Options for Self-insurance
All businesses face the risk of accidental losses. There are two basic options for managing this risk: risk transfer and risk retention.
Many businesses transfer risk by purchasing an insurance policy. By paying a specified premium, a business may transfer to an insurer the risk that certain types of losses will occur. The insurer assumes the risk that losses might exceed the amount of premium it collects from the insured.
A business also has the option to transfer risk via an indemnity agreement in a contract. In an indemnity agreement, one company agrees to indemnify (reimburse) another for the costs of certain types of claims or lawsuits.
Risk Retention (Self Insurance)
Many businesses choose (or are forced by an insurer) to retain some risk. Risk retention is often referred to as self-insurance. Generally, large companies have more options with regard to self-insurance than small firms because large companies have a greater capacity to absorb losses. Yet, small businesses can still enjoy many of the benefits of risk retention, albeit on a smaller scale.
Advantages of Risk Retention
One major advantage of risk retention is a lower the cost of insurance. By assuming some risk, you can keep some of the money you would otherwise have paid to an insurer. Self-insurance also affords you more control over the risks you have retained.
Since you will be paying some losses out of pocket, moreover, you may try harder to prevent them from occurring.
Disadvantages of Risk Retention
Risk retention offers some disadvantages. One is that your out-of-pocket costs may be larger than you anticipated. For instance, if you select a $5000 deductible on your commercial property policy, you probably aren't expecting to incur a $4999 loss.
Secondly, risk retention can generate administrative hassles. Suppose you decide to self-insure physical damage coverage on your fleet of trucks. If a truck is damaged you'll have to deal with repair-related tasks (like locating a reliable repair shop) yourself rather than relying on an insurer to perform those tasks for you.
Types of Risk Retention Used by Small Businesses
Here are some options available to small businesses for retaining risk:
Deductibles are a common method of risk retention. They can be an effective tool for lowering your premium if you have the financial resources to pay some losses out of pocket. Deductibles are used in many types of policies.
Property Coverages Deductibles are often used in policies providing first-party coverages like commercial property and auto physical damage. When a deductible applies, any losses that fall below the specified deductible will not be covered by your policy. When a loss exceeds the deductible, the insurer typically pays you the difference between the loss amount and the deductible.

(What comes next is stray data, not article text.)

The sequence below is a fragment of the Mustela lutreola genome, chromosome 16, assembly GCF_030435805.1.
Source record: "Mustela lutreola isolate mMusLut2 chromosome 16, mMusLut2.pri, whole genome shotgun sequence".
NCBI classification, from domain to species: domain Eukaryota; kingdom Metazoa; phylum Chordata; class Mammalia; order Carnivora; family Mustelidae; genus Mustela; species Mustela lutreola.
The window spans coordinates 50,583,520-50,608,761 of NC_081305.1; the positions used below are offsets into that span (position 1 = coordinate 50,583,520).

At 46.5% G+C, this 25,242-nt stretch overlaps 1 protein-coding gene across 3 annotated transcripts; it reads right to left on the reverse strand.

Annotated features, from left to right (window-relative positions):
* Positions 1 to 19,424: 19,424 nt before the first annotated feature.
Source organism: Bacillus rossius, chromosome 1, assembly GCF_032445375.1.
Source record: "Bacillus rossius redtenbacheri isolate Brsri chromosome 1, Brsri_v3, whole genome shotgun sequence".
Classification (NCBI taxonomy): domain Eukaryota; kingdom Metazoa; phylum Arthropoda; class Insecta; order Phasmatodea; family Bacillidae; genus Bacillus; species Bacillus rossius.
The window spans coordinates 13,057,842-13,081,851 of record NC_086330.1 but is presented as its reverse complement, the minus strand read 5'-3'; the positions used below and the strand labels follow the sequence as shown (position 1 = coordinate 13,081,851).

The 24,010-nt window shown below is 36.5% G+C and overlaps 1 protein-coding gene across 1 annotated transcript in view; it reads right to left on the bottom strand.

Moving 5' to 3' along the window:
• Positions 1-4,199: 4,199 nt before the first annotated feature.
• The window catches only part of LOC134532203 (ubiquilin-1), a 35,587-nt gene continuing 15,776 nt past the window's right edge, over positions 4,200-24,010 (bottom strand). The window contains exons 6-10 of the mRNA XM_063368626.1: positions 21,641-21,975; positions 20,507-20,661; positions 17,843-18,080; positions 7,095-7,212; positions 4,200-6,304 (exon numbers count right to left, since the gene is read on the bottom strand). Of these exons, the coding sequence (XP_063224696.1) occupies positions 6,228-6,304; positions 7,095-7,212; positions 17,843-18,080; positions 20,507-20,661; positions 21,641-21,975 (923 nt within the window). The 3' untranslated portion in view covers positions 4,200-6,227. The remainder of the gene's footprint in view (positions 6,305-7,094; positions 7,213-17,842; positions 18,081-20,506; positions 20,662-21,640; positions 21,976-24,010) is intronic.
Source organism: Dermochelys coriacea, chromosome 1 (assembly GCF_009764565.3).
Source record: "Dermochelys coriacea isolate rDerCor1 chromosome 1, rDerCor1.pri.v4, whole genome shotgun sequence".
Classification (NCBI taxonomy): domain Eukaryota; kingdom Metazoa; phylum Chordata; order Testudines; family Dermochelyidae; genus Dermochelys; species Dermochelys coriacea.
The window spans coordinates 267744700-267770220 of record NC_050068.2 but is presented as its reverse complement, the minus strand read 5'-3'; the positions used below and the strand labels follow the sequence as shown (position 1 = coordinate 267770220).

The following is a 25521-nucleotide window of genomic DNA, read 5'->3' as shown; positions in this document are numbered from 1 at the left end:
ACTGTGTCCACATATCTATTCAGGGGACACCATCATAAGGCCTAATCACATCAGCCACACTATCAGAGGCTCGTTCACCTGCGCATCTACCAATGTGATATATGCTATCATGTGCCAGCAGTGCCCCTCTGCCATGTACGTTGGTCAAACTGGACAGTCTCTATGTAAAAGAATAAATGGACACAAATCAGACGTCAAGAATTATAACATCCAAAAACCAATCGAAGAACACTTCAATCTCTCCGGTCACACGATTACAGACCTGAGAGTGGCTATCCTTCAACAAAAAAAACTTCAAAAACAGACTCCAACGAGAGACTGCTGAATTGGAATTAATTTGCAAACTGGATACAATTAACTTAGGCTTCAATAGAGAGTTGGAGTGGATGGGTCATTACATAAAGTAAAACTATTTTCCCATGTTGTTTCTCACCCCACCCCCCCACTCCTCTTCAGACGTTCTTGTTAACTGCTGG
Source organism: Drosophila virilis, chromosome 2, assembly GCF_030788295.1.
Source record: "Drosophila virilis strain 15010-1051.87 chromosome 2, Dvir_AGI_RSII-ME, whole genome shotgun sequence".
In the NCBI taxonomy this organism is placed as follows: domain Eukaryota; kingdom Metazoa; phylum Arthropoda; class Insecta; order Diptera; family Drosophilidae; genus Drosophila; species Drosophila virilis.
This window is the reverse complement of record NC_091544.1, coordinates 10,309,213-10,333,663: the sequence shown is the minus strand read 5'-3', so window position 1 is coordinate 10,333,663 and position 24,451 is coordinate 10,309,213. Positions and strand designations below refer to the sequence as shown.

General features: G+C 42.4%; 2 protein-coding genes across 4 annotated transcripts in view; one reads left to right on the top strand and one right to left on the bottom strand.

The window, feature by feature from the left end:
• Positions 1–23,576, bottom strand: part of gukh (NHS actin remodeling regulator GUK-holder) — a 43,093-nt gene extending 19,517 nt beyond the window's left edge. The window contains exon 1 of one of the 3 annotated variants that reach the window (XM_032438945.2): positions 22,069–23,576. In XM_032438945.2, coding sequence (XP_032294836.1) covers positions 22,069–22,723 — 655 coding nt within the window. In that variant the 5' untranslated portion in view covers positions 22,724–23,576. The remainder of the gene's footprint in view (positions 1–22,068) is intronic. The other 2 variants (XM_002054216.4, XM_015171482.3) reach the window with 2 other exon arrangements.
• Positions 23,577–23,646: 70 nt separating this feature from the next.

General Liability or Auto Liability Coverages Deductibles may also be used for property damage claims under commercial auto or general liability policies.
For example, trucks used to haul gravel can generate numerous small liability claims for cracked windshields. Thus, a company that transports rock or other landscaping materials on trucks may purchase a commercial auto policy that includes a property damage deductible of say, $1,000. When a claimant demands compensation for a cracked windshield, the insured gravel company pays the claimant directly if the amount sought does not exceed the deductible.
Note that liability policies covering small business owners are unlikely to include a deductible that applies to bodily injury claims. Claims seeking compensation for bodily injury can spiral out of control if not managed properly. Thus, insurers prefer to handle such claims themselves.
These programs vary from state to state. In some states a "small" deductible may range from $500 to $75,000. The deductible may apply to medical benefits, indemnity or both. It may or may not apply to loss adjustment expenses. Some states require insurers to offer a small deductible to any employer that qualifies for one. In other states, insurers are permitted but not obligated to offer a small deductible plan.
A small business owner that wishes to purchase workers compensation coverage with a small deductible may be required to provide evidence of financial security such as an irrevocable letter of credit. The deductible is typically added to a standard workers compensation policy via an endorsement.
A self-insured retention (SIR) is used in liability and workers compensation policies. Like a deductible, a SIR represents a specified amount of risk that you agree to retain. One difference between the two has to do with claim expenses. Such expenses do not usually reduce a deductible but may reduce a SIR. Also, when a claim is subject to a deductible the insurer usually controls the defense. When a claim is subject to a SIR, the insured may control the defense until the SIR has been exhausted.
Most policies purchased by small businesses do not include a self-insured retention. Two exceptions are umbrella and errors and omissions policies. Many umbrellas contain a SIR that applies to claims covered by the umbrella but not by underlying insurance. For example, a claim alleging mental anguish might be covered by your umbrella (via the definition of bodily injury) but not by your general liability policy. A SIR under an umbrella policy typically applies to damages but not claims expenses.
In some states small and medium-sized employers are permitted to self-insure their workers compensation obligations on a group basis. This option enables smaller firms to obtain many of the benefits of self-insurance. State laws determine the minimum requirements for a group self-insurance program. Typically, employers in a self-insured group must operate similar types of businesses. To learn whether self-insured group insurance is an option in your state, consult your agent or state insurance department.